Unix / Linux shell regular expression syntax explanation with usage

Time:2020-10-8

Almost all important problems need to filter out useful data from useless data. Learn how many UNIX? Command-line utilities use regular expressions to refine.
Strangely enough, to this day I can still repeat the classic Saturday morning song “conjunction junction.”. Whether it’s a good thing (watching too much TV) or bad (maybe a harbinger of my current career) remains to be discussed. In any case, the ditty conveys the basic message in a cheerful rhythm.

I haven’t come up with something similar to “junction junction junction” for UNIX learning, but I’ll try to write it myself in the next few months. At the same time, taking advantage of the good mood brought by happy memories, we continue to conquer the command line in the traditional learning way of schoolhouse rock.

Now class begins. Spit out your gum, go back to your seat and take out a number two pencil. And you, Spicoli.

Imitation show

You can think of the UNIX command line as a sentence:

  • Executable commands, such as cat or ls, are verb operations.
  • The output of a command is a noun — the data to look up or use.
  • Shell operators, such as | (pipe) or > (redirect standard output), are conjunctions — used to connect sentences.

For example, the command line:ls -A | wc -l Used to calculate the number of entries in the current directory (ignoring special entries. And..), which contains two sentences. The first sentence LS – A is a verb structure, listing the contents of the current directory. The second sentence WC – L is another verb structure used to calculate the number of lines. The output of the first sentence is used as the input of the second sentence, and the two sentences are connected by connectives (pipes).

Many of the command-line sentence patterns that you may have learned in this series and others have this sentence structure.

However, the command line is unprofessional without grammatical modifiers. Of course, the basic sentence can also complete the work, but it is not beautiful. (I’d like to apologize to Ms. rad and MS. Perlstein, the high school English singing duo.) Solving more interesting problems requires adjectives.

Almost all important problems need to filter out useful data from useless data. Although the number and types of attributes vary, each scheme implicitly or explicitly describes the information it wants to find and process in some way (form or format), thus generating other forms of information.

On the command line, a regular expression acts as an adjective – a description or qualifier. When applied to output, regular expressions can distinguish between related and unrelated data.

Punctuation overview

Let’s look at an example question.

The grep utility filters the input line by line and looks for matches. The simplest use of grep is to print lines that contain text that matches a pattern. Grep can find combinations of characters with a fixed order, or even ignore case by using the – I option.

Therefore, it is assumed that the file heroes.txt Contains the following lines:

Catwoman
Batman
The Tick
Spider Man
Black Cat
Batgirl
Danger Girl
Wonder Woman
Luke Cage
The Punisher
Ant Man
Dead Girl
Aquaman
SCUD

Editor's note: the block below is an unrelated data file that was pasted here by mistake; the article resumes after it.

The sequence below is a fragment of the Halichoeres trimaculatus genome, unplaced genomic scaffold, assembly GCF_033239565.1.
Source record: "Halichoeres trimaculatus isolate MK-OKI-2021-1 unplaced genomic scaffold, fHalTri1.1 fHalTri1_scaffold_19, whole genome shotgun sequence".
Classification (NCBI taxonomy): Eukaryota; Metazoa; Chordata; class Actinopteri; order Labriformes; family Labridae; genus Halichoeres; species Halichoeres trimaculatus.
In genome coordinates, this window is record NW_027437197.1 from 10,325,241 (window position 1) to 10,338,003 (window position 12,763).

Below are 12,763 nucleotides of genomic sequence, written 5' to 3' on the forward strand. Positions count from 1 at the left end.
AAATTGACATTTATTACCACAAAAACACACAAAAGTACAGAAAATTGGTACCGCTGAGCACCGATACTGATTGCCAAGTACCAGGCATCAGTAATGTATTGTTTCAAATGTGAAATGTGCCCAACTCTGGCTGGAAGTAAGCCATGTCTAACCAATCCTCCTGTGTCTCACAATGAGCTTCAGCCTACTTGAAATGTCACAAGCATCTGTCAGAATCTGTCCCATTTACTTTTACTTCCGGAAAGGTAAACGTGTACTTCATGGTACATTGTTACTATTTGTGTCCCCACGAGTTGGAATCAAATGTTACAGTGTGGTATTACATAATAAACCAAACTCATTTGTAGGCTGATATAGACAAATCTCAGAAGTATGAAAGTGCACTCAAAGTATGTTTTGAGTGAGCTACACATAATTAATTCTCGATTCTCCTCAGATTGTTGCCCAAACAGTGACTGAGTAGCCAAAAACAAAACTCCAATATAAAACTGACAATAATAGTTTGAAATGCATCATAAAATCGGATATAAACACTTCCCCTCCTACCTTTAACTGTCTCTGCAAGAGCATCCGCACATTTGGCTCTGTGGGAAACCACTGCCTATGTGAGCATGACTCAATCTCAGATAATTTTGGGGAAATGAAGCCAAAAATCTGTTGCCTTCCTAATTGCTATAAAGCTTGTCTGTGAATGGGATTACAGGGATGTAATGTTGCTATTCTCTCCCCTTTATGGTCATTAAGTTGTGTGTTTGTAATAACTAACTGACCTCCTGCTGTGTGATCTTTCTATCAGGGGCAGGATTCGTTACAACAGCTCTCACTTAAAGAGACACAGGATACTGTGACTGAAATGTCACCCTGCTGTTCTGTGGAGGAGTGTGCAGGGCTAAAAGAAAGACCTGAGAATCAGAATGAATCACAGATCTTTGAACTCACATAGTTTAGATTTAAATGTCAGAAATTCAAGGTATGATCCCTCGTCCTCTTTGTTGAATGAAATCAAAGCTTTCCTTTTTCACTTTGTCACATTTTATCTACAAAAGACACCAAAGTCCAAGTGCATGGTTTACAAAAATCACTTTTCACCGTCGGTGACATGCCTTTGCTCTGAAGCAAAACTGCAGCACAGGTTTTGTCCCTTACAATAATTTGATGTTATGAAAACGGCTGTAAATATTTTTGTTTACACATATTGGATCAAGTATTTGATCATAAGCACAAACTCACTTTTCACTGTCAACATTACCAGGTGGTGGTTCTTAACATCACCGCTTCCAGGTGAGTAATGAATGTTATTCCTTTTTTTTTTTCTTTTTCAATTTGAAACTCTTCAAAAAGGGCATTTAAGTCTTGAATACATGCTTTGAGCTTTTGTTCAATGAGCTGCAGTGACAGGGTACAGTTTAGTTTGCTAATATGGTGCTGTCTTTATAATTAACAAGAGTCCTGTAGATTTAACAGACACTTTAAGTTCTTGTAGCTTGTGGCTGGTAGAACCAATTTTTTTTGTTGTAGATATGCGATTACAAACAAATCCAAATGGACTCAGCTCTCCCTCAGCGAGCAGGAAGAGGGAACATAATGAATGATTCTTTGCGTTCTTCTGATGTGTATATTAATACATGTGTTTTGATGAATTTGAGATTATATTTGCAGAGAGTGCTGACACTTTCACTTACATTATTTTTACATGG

Spider Woman
Blackbolt
Martian Manhunter

Command line:

grep -i man heroes.txt

Will generate:

Catwoman
Batman
Spider Man
Wonder Woman
Ant Man
Aquaman
Martian Manhunter

Grep scan was performed heroes.txt For each line in the file, look for the letter M, followed by a, and then n. In addition to having to be adjacent, these letters can appear anywhere on the line, or even in the middle of a larger word. Regardless of case (- I option), Catwoman, Batman, spider man, wonder woman, ant man, Aquaman, and Martian Manhunter contain the string man.

The grep utility contains other built-in options to optimize your search. For example, the – W option is limited to matching entire words, so grep – I – W man will exclude Catwoman and Batman (for example).

The tool also has an excellent feature to exclude, rather than include, all matching search results. use-vOption to exclude matching rows. For example:

grep -v -i ‘spider’ heroes.txt

All lines except the containing string spider are printed.

Catwoman
Batman
The Tick
Black Cat
Batgirl
Danger Girl
Wonder Woman
Luke Cage
The Punisher
Ant Man
Dead Girl
Aquaman
SCUD
Blackbolt
Martian Manhunter

However, how do you deal with the following situations? Just want words that start with “bat”; or words that start with “bat,” “bat,” “cat,” or “cat”? Or would you like to know how many comic Avengers end with “man”. In these instances, simple string searches similar to the three examples above will not meet the requirements because they are location insensitive.

Location, location, location and alternatives

Regular expressions can filter specific positions, such as the beginning or end of a line, and the beginning and end of a word. Regular expressions (often abbreviated as regex) can also describe: alternatives (you can call them “this” or “that”); repetition of fixed, variable, or indefinite length; ranges (for example, “any letter between A-M”); and classes or classes of characters (“printable characters” or “punctuation”), and other techniques.

Table 1 shows some common regular expression operators. You can combine the elements (and other operators) shown in Table 1 and combine them to build (very) complex regular expressions.

Table 1. Common regular expression operators

Operator purpose
(full stop) Matches any single character.
^(off font) Matches an empty string that appears at the beginning of a line or at the beginning of a string.
$(dollar sign) Matches an empty string that appears at the end of a line.
A Match the capital letter A.
a Match the lowercase letter A.
/d Match any digit.
/D Matches any single non numeric character.
/w Matches any single alphanumeric character, the synonym is [: alnum:].
[A-E] Match any uppercase A, B, C, D, or E.
[^A-E] Matches any character except for a, B, C, D, and E.
X? Matches the capital letter X that appears zero or once.
X* Matches zero or any capital X.
X+ Matches one or more letters X.
X{n} Exactly match n letters X.
X{n,m} Match at least N and no more than m letters X. If you omit m, the expression will try to match at least n X.